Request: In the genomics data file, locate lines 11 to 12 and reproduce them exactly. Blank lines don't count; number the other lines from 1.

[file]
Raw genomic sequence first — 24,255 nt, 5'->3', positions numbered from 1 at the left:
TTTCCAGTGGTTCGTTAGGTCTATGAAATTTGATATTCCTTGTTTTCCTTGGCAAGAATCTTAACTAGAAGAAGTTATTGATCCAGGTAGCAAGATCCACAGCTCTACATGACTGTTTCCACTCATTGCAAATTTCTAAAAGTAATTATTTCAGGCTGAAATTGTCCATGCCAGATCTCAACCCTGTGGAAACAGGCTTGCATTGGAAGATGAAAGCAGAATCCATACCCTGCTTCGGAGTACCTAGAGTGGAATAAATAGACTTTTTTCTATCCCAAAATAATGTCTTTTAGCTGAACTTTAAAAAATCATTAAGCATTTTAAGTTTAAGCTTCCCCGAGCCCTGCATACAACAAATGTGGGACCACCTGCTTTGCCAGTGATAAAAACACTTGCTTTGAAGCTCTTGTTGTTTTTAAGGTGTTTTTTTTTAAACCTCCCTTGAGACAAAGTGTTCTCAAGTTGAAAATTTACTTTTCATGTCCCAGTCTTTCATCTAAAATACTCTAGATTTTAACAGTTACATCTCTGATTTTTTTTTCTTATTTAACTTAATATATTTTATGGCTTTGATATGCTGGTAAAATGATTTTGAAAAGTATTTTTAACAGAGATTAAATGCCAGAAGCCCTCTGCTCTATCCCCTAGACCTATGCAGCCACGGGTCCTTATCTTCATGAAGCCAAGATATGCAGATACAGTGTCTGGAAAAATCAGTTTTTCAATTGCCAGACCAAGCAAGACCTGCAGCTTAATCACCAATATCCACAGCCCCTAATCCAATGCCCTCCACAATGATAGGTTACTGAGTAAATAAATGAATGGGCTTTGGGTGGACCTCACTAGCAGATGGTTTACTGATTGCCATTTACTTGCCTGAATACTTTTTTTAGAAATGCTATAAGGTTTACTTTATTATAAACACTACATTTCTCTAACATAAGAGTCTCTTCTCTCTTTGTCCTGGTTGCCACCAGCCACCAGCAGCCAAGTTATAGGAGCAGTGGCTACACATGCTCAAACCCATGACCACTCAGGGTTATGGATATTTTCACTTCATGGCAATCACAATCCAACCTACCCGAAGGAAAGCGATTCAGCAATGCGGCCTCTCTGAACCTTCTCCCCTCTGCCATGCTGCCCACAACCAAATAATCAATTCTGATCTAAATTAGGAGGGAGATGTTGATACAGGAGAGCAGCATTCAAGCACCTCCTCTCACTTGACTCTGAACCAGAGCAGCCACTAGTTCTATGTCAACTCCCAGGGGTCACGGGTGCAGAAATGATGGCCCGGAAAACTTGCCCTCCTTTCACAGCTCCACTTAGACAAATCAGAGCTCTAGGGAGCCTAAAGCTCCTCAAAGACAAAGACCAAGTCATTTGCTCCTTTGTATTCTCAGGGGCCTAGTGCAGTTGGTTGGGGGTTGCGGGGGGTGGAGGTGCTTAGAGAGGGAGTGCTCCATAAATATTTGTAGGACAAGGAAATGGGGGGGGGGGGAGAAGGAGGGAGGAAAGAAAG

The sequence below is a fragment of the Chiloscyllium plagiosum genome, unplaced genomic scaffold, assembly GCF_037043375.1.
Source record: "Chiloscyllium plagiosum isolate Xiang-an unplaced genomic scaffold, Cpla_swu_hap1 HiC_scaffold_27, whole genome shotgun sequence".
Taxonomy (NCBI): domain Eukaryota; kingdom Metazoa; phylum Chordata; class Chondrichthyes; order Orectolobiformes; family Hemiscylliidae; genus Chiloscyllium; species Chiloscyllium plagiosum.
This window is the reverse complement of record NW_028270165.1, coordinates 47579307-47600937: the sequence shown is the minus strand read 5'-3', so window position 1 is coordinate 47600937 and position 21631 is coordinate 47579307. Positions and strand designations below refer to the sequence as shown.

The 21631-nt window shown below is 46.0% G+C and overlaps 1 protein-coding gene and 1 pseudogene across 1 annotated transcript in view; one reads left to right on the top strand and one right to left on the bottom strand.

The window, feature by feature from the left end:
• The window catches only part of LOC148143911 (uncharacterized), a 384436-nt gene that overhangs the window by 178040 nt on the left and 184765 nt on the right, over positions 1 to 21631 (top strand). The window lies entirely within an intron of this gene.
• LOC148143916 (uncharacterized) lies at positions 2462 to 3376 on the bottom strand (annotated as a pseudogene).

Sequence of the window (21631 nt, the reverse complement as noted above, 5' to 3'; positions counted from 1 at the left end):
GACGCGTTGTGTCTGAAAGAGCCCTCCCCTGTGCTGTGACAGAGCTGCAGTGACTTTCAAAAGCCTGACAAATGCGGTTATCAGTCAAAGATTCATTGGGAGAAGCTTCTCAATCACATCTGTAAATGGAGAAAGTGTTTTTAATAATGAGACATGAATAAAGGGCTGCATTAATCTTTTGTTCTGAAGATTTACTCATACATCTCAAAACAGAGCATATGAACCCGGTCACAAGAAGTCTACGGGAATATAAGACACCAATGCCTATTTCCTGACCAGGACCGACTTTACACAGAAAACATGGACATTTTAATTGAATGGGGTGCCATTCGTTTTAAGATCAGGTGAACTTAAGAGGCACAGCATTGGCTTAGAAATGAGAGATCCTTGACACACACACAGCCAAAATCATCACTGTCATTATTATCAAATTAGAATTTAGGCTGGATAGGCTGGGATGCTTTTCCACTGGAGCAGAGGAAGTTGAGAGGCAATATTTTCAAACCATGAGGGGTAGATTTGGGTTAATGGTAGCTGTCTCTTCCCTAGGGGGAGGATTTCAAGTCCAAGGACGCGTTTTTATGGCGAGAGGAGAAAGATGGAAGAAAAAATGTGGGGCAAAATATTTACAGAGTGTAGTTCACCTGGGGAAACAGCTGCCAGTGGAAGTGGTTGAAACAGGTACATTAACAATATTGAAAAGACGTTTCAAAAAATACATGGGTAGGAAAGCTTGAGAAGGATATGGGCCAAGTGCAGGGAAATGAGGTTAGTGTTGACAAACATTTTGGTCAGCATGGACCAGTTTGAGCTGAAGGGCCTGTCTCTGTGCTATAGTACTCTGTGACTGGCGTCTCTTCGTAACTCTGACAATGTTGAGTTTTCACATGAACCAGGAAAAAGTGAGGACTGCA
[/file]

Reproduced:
Sequence of the window (21631 nt, the reverse complement as noted above, 5' to 3'; positions counted from 1 at the left end):
GACGCGTTGTGTCTGAAAGAGCCCTCCCCTGTGCTGTGACAGAGCTGCAGTGACTTTCAAAAGCCTGACAAATGCGGTTATCAGTCAAAGATTCATTGGGAGAAGCTTCTCAATCACATCTGTAAATGGAGAAAGTGTTTTTAATAATGAGACATGAATAAAGGGCTGCATTAATCTTTTGTTCTGAAGATTTACTCATACATCTCAAAACAGAGCATATGAACCCGGTCACAAGAAGTCTACGGGAATATAAGACACCAATGCCTATTTCCTGACCAGGACCGACTTTACACAGAAAACATGGACATTTTAATTGAATGGGGTGCCATTCGTTTTAAGATCAGGTGAACTTAAGAGGCACAGCATTGGCTTAGAAATGAGAGATCCTTGACACACACACAGCCAAAATCATCACTGTCATTATTATCAAATTAGAATTTAGGCTGGATAGGCTGGGATGCTTTTCCACTGGAGCAGAGGAAGTTGAGAGGCAATATTTTCAAACCATGAGGGGTAGATTTGGGTTAATGGTAGCTGTCTCTTCCCTAGGGGGAGGATTTCAAGTCCAAGGACGCGTTTTTATGGCGAGAGGAGAAAGATGGAAGAAAAAATGTGGGGCAAAATATTTACAGAGTGTAGTTCACCTGGGGAAACAGCTGCCAGTGGAAGTGGTTGAAACAGGTACATTAACAATATTGAAAAGACGTTTCAAAAAATACATGGGTAGGAAAGCTTGAGAAGGATATGGGCCAAGTGCAGGGAAATGAGGTTAGTGTTGACAAACATTTTGGTCAGCATGGACCAGTTTGAGCTGAAGGGCCTGTCTCTGTGCTATAGTACTCTGTGACTGGCGTCTCTTCGTAACTCTGACAATGTTGAGTTTTCACATGAACCAGGAAAAAGTGAGGACTGCA